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Many of us have someone that we know impacted by incarceration. According to the NAACP Criminal Justice Toolkit, “There are 3 million people in jail and prison today, far outpacing population growth and crime.” The number of individuals incarcerated in the US increased from 1980 to 2015 approximately from 500,000 to 2.2 million.

As we celebrate Father’s Day, it is important to note the disproportionate number of Black men that are no longer in our communities.

Data paints a picture of the significant impact of incarceration in our community:

  • African Americans are incarcerated at more than 5 times the rate of whites.
  • Black Americans remain far more likely than their Hispanic and white counterparts to be in prison. The Black imprisonment rate at the end of 2018 was nearly twice the rate among Hispanics and more than five times the rate among whites.
  • Black men are especially likely to be imprisoned. There were 2,272 inmates per 100,000 black men in 2018, compared with 1,018 inmates per 100,000 Hispanic men and 392 inmates per 100,000 white men. The rate was even higher among black men in certain age groups: Among those ages 35 to 39, for example, about one-in-20 Black men were in state or federal prison in 2018.

This issue is very personal for me.  One of my dear childhood friends is currently serving time in a trustee camp in Texas.  Prior to sentencing, he was a dad involved in his daughter’s life.  Between splitting responsibilities with her mother, he was the dad that surprised her and friends at lunch;  combed her hair seeking friends’ advice on what to do; and took trips to sporting events and book signings to expose her to new experiences. 

Omar has always tried to be there for his daughter. As much as we are impacted by this loss of someone who is funny, smart, and caring; the real loss is for his pre-teen daughter. He’s very aware of the decision he made.  He knows and owns his missteps, and choices.  Like many other Black men who are incarcerated and lose their freedom, their children experience a major loss as well.

The impact of incarceration can be devastating for children. “One in nine Black children has had a parent in prison.” “Having a parent in prison can have an impact on a child’s mental health, social behavior, and educational prospects. Children of incarcerated parents may also be more likely to have faced other adverse childhood experiences.”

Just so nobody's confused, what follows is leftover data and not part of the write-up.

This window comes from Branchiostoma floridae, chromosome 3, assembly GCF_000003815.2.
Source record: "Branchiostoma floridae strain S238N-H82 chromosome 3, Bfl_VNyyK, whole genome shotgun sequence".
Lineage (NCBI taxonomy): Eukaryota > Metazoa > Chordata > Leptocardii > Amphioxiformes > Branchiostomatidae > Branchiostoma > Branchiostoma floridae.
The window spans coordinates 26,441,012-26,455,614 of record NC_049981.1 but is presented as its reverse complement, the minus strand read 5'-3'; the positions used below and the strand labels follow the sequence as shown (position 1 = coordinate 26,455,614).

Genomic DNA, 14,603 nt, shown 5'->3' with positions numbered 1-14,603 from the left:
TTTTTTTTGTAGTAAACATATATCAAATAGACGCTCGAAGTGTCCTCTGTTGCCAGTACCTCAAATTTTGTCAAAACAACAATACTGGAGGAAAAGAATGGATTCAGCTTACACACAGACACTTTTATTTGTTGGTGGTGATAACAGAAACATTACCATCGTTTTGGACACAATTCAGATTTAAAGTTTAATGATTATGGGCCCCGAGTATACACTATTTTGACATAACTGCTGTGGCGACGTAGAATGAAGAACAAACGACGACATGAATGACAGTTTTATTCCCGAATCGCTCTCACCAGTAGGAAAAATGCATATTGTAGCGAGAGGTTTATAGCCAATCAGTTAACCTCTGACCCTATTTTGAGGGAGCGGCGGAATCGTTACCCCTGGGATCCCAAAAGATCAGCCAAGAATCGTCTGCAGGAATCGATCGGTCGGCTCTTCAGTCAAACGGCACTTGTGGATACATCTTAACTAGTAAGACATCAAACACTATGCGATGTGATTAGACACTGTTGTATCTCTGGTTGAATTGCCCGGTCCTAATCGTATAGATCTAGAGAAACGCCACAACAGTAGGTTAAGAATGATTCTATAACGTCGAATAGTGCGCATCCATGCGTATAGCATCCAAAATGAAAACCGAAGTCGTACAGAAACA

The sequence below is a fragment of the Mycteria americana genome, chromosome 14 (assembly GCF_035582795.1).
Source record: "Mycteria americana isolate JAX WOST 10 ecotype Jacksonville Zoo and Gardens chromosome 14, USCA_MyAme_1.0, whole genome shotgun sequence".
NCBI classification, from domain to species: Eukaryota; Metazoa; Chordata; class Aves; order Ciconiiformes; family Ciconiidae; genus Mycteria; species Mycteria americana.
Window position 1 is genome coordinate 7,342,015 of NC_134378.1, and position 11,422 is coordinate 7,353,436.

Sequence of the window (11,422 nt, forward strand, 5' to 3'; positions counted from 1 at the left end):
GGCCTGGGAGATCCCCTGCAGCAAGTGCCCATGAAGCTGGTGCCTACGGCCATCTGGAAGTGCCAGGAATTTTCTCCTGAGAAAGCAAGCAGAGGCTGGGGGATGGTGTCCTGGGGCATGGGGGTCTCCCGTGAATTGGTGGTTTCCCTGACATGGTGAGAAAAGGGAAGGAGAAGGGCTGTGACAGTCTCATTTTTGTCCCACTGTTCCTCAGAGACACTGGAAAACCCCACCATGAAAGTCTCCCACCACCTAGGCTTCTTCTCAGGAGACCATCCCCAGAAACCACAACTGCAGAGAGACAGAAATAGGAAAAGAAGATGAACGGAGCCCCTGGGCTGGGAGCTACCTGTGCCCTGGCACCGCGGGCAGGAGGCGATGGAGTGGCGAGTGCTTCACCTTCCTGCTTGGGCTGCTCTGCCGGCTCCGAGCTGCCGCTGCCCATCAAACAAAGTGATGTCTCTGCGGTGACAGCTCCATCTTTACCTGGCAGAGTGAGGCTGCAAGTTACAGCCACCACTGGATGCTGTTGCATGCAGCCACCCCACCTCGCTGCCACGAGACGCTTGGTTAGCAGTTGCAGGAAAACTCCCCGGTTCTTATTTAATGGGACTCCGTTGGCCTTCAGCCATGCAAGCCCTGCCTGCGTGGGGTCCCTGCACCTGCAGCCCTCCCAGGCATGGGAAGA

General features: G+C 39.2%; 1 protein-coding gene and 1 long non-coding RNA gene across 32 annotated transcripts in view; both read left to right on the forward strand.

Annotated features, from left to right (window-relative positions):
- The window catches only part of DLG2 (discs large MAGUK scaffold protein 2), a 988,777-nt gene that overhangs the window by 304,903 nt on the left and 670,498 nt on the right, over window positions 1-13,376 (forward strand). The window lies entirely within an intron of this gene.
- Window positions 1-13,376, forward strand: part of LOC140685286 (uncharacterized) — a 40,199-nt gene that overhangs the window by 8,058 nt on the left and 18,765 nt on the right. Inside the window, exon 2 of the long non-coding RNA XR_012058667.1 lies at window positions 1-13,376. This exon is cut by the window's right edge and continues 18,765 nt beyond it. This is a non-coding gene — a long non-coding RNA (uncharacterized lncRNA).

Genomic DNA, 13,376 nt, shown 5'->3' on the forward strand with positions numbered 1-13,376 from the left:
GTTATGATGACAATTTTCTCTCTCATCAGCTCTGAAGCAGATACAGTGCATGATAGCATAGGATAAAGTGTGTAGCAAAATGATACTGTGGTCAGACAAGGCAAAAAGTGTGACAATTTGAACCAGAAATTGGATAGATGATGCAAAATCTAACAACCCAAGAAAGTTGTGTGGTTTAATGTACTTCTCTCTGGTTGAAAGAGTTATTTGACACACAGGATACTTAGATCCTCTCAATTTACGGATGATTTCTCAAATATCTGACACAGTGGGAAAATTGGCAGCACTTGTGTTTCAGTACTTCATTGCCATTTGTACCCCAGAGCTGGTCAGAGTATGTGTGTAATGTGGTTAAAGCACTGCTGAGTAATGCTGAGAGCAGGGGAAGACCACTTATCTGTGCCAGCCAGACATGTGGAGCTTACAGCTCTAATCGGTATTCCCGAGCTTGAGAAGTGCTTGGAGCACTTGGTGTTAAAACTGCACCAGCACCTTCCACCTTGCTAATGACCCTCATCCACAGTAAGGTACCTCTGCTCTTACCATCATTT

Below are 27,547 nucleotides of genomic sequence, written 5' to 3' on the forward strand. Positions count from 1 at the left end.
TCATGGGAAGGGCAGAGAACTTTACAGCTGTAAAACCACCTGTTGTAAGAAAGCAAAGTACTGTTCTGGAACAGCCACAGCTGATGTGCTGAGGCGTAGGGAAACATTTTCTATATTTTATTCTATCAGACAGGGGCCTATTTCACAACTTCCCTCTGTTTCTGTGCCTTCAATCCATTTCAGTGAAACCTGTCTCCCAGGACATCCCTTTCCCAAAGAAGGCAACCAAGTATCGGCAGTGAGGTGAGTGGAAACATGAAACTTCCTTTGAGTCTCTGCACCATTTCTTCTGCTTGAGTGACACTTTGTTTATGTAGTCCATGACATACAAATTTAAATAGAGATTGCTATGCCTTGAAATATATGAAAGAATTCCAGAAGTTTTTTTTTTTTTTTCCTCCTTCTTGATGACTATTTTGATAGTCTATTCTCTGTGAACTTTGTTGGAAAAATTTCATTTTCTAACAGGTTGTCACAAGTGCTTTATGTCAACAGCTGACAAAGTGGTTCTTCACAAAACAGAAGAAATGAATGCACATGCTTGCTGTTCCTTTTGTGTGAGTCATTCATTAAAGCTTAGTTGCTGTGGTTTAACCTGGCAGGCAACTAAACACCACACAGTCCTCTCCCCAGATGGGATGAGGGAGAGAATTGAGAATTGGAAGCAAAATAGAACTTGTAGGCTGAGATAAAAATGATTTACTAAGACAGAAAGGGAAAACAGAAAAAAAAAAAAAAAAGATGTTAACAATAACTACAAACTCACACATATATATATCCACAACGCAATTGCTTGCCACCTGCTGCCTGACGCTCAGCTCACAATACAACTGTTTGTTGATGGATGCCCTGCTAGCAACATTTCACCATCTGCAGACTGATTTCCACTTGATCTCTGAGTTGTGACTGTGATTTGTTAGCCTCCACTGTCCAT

The loved ones are also hit hard by exorbitant costs.  The cost of commissary items along with correspondence through fee-paying platforms like JPay to send correspondence or make phone calls.

According to the New York Times, The Prison Policy Initiative “estimates that families spend $2.9 billion a year on commissary accounts and phone calls. Families are also often responsible for paying court fees, restitution and fines.

 According to a 2015 report by the Ella Baker Center for Human Rights, the average family paid roughly $13,000 in fines and fees.”

Economic hardship isn’t the only cost partners experience.  Depression and health issues are also common for loved ones. In addition, our community misses out on realized potential—we lose workers which equates to individuals that can contribute to paying taxes.  We lose men who could be a part of the community and we suffer.  “More than one out of every six Black men who today should be between 25 and 54 years old have disappeared from daily life. Incarceration and early deaths are the main drivers behind their absence.”

It has been amazing to witness that despite his situation, Omar has continued to forge a relationship with his daughter.  He calls her daily, goes over her homework and even teaches her about the Bible. Yet, how many can to continue relationships with calls that can be almost $2 per 30-minute call? Although this doesn’t seem expensive, over the course of time, it adds up.

Fathers are important.  My father, grandfather, uncle, and others have been instrumental in my growth and development. I can’t imagine my life without them.

Research affirms this: “A father’s increased involvement with the child is associated with a range of positive outcomes for the child: fewer behavioral issues, fewer psychological issues and enhanced cognitive development.”

Even with no visits allowed in the last 15 months, there are dads trying to stay connected as much as possiblewhile behind bars. 

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Dr. Froswa’ Booker-Drew is the host of the Tapestry Podcast and the author of three books for women. She is also the Vice President of Community Affairs for the State Fair of Texas. Visit her online at


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